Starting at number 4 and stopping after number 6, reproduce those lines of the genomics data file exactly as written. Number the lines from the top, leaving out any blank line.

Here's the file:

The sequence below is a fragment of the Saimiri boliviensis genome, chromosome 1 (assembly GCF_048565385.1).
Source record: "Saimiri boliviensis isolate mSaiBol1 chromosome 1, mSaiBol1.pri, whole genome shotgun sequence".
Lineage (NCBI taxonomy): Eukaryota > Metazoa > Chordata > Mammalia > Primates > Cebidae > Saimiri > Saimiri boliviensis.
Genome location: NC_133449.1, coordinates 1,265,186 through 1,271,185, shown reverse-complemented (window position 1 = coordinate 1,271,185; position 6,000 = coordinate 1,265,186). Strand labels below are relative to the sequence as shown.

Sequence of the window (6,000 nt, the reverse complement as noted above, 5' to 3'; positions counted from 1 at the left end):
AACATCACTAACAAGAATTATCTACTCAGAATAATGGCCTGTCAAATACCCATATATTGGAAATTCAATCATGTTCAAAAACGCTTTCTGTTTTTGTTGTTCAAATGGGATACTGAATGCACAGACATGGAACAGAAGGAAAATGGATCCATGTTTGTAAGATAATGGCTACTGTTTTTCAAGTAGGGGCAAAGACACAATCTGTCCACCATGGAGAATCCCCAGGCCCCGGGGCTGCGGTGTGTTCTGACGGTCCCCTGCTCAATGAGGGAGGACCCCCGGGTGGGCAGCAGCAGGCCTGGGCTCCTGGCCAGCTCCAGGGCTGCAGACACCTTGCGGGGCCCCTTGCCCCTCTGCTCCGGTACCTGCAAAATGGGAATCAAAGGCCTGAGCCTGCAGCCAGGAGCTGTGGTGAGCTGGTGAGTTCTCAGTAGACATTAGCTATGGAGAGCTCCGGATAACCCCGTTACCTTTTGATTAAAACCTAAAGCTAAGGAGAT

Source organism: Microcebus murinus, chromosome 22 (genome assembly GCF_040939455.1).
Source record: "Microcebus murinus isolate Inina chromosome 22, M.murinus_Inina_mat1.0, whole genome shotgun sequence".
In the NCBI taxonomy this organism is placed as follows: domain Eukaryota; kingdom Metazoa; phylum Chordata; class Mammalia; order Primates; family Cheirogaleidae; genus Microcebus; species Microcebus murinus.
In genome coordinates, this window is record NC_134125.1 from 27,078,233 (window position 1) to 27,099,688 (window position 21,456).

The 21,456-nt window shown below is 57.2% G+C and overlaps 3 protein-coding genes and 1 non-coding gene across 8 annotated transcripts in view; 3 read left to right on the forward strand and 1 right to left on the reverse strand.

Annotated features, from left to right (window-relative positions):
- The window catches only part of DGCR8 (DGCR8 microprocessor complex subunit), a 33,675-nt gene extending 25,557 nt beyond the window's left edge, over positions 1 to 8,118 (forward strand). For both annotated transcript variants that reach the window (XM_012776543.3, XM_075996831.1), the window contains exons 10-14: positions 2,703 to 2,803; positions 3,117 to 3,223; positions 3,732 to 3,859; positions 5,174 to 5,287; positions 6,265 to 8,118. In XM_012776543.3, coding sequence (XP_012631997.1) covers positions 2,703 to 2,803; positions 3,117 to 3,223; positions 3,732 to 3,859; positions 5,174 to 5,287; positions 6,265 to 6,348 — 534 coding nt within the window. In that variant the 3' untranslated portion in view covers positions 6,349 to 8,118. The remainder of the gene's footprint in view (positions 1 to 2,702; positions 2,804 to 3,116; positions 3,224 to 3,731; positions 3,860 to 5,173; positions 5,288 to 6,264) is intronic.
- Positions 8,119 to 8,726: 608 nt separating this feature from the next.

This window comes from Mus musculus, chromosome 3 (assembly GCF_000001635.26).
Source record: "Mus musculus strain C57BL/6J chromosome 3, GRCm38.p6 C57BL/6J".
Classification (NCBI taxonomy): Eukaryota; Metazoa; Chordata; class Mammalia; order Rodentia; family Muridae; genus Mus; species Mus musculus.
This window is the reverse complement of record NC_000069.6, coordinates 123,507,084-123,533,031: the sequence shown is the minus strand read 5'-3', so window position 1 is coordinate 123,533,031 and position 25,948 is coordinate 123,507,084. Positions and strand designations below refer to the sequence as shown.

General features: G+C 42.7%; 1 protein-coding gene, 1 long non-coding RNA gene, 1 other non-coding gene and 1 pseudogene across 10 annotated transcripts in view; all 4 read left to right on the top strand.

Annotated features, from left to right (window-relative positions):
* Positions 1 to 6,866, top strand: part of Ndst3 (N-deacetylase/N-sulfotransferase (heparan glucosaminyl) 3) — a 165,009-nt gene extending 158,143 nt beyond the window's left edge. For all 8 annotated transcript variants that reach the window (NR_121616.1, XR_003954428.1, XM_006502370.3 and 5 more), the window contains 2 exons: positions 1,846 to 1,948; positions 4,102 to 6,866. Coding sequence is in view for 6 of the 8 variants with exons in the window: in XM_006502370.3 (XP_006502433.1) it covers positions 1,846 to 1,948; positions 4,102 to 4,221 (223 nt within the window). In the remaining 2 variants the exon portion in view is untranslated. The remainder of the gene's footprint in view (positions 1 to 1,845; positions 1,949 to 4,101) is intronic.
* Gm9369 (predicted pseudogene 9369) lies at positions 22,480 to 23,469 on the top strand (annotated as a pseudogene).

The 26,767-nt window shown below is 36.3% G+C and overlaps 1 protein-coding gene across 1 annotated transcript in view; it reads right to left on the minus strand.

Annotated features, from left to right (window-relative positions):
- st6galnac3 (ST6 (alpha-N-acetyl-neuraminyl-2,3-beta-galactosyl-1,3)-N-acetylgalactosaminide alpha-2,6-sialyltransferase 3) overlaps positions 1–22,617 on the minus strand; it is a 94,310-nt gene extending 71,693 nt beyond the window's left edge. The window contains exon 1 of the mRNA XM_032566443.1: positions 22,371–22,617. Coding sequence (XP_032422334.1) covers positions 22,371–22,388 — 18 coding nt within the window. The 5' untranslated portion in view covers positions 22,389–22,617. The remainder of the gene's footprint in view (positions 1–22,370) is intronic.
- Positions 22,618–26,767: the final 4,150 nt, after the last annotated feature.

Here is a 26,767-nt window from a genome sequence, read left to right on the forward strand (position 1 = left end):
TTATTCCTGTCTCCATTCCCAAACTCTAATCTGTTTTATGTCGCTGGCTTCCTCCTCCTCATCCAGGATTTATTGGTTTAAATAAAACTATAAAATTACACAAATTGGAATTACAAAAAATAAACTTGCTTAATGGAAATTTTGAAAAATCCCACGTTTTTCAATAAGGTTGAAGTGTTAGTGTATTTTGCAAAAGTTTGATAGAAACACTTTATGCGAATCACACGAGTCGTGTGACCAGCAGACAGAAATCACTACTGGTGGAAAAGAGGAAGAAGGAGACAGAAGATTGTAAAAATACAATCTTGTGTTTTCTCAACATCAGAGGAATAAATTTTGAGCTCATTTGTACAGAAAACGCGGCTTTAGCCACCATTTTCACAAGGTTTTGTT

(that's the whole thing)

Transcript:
Genome location: NC_133449.1, coordinates 1,265,186 through 1,271,185, shown reverse-complemented (window position 1 = coordinate 1,271,185; position 6,000 = coordinate 1,265,186). Strand labels below are relative to the sequence as shown.

Sequence of the window (6,000 nt, the reverse complement as noted above, 5' to 3'; positions counted from 1 at the left end):
AACATCACTAACAAGAATTATCTACTCAGAATAATGGCCTGTCAAATACCCATATATTGGAAATTCAATCATGTTCAAAAACGCTTTCTGTTTTTGTTGTTCAAATGGGATACTGAATGCACAGACATGGAACAGAAGGAAAATGGATCCATGTTTGTAAGATAATGGCTACTGTTTTTCAAGTAGGGGCAAAGACACAATCTGTCCACCATGGAGAATCCCCAGGCCCCGGGGCTGCGGTGTGTTCTGACGGTCCCCTGCTCAATGAGGGAGGACCCCCGGGTGGGCAGCAGCAGGCCTGGGCTCCTGGCCAGCTCCAGGGCTGCAGACACCTTGCGGGGCCCCTTGCCCCTCTGCTCCGGTACCTGCAAAATGGGAATCAAAGGCCTGAGCCTGCAGCCAGGAGCTGTGGTGAGCTGGTGAGTTCTCAGTAGACATTAGCTATGGAGAGCTCCGGATAACCCCGTTACCTTTTGATTAAAACCTAAAGCTAAGGAGAT